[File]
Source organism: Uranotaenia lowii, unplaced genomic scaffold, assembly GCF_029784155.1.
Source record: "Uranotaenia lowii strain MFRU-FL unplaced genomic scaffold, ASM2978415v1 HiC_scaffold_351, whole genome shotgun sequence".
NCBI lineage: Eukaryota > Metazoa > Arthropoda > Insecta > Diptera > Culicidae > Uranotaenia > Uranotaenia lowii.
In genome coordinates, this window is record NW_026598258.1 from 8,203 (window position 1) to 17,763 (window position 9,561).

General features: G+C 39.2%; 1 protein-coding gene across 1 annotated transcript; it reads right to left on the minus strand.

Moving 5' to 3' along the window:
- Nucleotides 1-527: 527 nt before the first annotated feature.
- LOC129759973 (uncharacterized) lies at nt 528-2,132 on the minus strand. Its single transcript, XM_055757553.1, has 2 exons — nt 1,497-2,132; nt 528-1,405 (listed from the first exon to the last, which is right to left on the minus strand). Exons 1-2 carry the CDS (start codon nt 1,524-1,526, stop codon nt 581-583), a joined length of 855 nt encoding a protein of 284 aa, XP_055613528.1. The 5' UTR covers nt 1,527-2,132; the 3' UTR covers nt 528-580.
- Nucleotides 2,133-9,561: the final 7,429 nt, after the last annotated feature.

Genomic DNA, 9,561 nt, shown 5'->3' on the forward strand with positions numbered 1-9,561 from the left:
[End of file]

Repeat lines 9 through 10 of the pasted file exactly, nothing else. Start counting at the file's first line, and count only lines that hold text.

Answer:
- Nucleotides 2,133-9,561: the final 7,429 nt, after the last annotated feature.

Genomic DNA, 9,561 nt, shown 5'->3' on the forward strand with positions numbered 1-9,561 from the left: